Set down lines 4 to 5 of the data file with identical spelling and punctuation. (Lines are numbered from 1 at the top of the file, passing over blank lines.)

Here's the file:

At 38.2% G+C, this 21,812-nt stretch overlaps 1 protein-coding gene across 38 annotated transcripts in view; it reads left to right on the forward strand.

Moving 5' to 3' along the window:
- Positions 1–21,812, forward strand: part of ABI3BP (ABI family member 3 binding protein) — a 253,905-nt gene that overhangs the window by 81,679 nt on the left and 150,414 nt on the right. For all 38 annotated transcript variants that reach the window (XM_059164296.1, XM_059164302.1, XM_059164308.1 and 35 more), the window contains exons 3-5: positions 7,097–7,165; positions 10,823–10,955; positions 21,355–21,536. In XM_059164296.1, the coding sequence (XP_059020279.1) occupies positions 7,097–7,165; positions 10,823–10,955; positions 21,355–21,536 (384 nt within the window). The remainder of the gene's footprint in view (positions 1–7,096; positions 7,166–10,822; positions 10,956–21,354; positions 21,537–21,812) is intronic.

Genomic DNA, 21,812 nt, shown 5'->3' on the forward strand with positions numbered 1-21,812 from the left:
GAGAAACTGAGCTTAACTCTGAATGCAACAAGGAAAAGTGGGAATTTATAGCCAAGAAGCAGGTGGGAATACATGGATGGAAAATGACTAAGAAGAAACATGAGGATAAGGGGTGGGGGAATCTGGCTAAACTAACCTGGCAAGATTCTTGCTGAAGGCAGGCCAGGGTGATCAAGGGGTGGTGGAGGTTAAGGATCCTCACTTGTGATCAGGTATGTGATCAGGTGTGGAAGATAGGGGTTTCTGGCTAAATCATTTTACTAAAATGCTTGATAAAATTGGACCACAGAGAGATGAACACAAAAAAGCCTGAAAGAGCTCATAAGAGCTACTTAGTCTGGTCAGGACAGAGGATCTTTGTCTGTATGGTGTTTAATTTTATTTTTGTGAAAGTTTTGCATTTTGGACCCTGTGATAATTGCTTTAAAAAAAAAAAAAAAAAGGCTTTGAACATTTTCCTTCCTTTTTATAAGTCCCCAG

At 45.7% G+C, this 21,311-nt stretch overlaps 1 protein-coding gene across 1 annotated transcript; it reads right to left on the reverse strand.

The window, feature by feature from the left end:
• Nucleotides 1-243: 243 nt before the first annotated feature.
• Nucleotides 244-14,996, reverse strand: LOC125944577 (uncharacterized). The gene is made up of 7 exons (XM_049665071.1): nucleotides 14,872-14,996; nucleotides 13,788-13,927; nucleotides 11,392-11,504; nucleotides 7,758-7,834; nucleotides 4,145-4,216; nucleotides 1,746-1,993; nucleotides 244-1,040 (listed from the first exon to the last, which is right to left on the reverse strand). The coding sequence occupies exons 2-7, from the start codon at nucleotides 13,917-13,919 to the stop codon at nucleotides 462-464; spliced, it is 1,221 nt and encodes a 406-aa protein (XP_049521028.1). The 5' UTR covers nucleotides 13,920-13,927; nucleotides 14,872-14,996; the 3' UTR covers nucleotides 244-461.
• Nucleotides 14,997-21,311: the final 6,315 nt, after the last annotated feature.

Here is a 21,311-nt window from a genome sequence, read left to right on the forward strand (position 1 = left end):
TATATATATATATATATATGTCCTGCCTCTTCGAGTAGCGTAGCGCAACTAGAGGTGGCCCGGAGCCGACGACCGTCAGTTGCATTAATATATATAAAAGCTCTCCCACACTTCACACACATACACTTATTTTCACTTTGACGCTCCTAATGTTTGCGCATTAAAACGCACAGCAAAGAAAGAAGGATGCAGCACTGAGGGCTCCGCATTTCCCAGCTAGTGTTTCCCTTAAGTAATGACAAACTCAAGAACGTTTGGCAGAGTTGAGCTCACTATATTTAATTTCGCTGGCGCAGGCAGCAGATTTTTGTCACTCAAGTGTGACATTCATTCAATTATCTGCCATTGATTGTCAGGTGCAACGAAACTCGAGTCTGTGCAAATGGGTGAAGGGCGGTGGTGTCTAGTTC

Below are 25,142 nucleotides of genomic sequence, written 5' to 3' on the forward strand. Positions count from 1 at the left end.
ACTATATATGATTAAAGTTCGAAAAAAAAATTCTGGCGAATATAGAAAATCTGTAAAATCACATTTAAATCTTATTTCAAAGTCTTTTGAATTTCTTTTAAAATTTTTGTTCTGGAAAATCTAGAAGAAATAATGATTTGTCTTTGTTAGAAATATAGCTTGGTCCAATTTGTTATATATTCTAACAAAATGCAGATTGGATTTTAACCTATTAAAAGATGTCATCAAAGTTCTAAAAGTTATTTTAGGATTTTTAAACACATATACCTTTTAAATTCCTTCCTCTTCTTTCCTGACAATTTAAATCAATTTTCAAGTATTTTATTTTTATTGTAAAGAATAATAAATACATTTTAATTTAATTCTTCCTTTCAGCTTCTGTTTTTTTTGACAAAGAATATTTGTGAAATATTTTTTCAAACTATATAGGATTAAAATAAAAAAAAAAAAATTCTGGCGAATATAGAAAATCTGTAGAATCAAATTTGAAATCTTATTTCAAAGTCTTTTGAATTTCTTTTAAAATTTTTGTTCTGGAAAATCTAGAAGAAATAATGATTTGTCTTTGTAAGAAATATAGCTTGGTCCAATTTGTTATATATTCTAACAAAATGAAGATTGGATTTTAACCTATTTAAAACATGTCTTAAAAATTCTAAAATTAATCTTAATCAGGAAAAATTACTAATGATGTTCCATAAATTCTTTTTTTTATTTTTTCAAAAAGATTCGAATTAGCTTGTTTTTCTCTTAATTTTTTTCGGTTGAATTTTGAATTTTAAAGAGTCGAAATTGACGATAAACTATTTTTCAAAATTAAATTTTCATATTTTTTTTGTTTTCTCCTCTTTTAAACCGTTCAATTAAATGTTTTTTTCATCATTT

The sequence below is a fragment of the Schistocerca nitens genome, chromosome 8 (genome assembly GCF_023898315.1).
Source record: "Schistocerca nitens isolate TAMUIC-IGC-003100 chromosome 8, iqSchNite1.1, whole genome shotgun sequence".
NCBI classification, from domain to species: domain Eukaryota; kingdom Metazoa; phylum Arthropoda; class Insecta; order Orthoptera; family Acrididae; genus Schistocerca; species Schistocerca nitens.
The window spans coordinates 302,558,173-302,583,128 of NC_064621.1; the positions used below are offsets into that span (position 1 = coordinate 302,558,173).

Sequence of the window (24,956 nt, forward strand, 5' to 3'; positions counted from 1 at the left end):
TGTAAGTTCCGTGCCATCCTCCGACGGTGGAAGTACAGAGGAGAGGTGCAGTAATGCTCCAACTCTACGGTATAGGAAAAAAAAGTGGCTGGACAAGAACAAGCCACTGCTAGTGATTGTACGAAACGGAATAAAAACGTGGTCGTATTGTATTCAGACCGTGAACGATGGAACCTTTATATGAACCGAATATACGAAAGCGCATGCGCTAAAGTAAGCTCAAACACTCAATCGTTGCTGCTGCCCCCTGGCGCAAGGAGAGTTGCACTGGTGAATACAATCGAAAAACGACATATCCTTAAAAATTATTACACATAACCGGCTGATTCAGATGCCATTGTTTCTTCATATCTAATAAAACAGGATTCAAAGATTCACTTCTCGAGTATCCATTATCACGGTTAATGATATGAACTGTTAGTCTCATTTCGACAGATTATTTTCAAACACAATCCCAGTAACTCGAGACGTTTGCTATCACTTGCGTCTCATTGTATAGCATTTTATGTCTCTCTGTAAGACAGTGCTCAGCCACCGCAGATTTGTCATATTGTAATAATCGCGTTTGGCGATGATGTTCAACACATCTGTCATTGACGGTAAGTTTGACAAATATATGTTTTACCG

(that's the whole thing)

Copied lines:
Genomic DNA, 21,812 nt, shown 5'->3' on the forward strand with positions numbered 1-21,812 from the left:
GAGAAACTGAGCTTAACTCTGAATGCAACAAGGAAAAGTGGGAATTTATAGCCAAGAAGCAGGTGGGAATACATGGATGGAAAATGACTAAGAAGAAACATGAGGATAAGGGGTGGGGGAATCTGGCTAAACTAACCTGGCAAGATTCTTGCTGAAGGCAGGCCAGGGTGATCAAGGGGTGGTGGAGGTTAAGGATCCTCACTTGTGATCAGGTATGTGATCAGGTGTGGAAGATAGGGGTTTCTGGCTAAATCATTTTACTAAAATGCTTGATAAAATTGGACCACAGAGAGATGAACACAAAAAAGCCTGAAAGAGCTCATAAGAGCTACTTAGTCTGGTCAGGACAGAGGATCTTTGTCTGTATGGTGTTTAATTTTATTTTTGTGAAAGTTTTGCATTTTGGACCCTGTGATAATTGCTTTAAAAAAAAAAAAAAAAAGGCTTTGAACATTTTCCTTCCTTTTTATAAGTCCCCAG